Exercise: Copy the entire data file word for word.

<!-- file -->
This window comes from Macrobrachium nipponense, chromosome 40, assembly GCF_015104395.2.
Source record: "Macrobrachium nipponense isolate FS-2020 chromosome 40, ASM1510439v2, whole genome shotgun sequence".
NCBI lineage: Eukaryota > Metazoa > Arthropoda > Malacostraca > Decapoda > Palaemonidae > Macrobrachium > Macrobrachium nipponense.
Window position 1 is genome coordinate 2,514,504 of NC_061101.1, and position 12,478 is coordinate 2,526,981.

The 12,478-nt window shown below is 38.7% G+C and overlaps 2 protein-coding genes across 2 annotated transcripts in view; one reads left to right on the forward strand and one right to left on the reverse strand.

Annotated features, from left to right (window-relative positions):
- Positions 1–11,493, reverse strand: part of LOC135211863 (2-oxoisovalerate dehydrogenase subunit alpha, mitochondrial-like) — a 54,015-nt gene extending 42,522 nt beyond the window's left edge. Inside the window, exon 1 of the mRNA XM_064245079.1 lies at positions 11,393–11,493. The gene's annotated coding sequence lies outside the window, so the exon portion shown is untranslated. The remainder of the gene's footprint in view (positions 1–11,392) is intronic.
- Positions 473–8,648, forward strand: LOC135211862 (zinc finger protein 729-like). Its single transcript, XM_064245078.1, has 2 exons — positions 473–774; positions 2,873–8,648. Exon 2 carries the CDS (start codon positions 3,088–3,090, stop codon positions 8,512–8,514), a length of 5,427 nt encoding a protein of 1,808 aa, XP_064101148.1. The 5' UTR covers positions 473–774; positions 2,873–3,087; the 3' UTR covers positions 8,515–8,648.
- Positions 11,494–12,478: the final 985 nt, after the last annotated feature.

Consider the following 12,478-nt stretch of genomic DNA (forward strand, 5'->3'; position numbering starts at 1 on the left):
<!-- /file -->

This window comes from Macrobrachium nipponense, chromosome 40, assembly GCF_015104395.2.
Source record: "Macrobrachium nipponense isolate FS-2020 chromosome 40, ASM1510439v2, whole genome shotgun sequence".
NCBI lineage: Eukaryota > Metazoa > Arthropoda > Malacostraca > Decapoda > Palaemonidae > Macrobrachium > Macrobrachium nipponense.
Window position 1 is genome coordinate 2,514,504 of NC_061101.1, and position 12,478 is coordinate 2,526,981.

The 12,478-nt window shown below is 38.7% G+C and overlaps 2 protein-coding genes across 2 annotated transcripts in view; one reads left to right on the forward strand and one right to left on the reverse strand.

Annotated features, from left to right (window-relative positions):
- Positions 1–11,493, reverse strand: part of LOC135211863 (2-oxoisovalerate dehydrogenase subunit alpha, mitochondrial-like) — a 54,015-nt gene extending 42,522 nt beyond the window's left edge. Inside the window, exon 1 of the mRNA XM_064245079.1 lies at positions 11,393–11,493. The gene's annotated coding sequence lies outside the window, so the exon portion shown is untranslated. The remainder of the gene's footprint in view (positions 1–11,392) is intronic.
- Positions 473–8,648, forward strand: LOC135211862 (zinc finger protein 729-like). Its single transcript, XM_064245078.1, has 2 exons — positions 473–774; positions 2,873–8,648. Exon 2 carries the CDS (start codon positions 3,088–3,090, stop codon positions 8,512–8,514), a length of 5,427 nt encoding a protein of 1,808 aa, XP_064101148.1. The 5' UTR covers positions 473–774; positions 2,873–3,087; the 3' UTR covers positions 8,515–8,648.
- Positions 11,494–12,478: the final 985 nt, after the last annotated feature.

Consider the following 12,478-nt stretch of genomic DNA (forward strand, 5'->3'; position numbering starts at 1 on the left):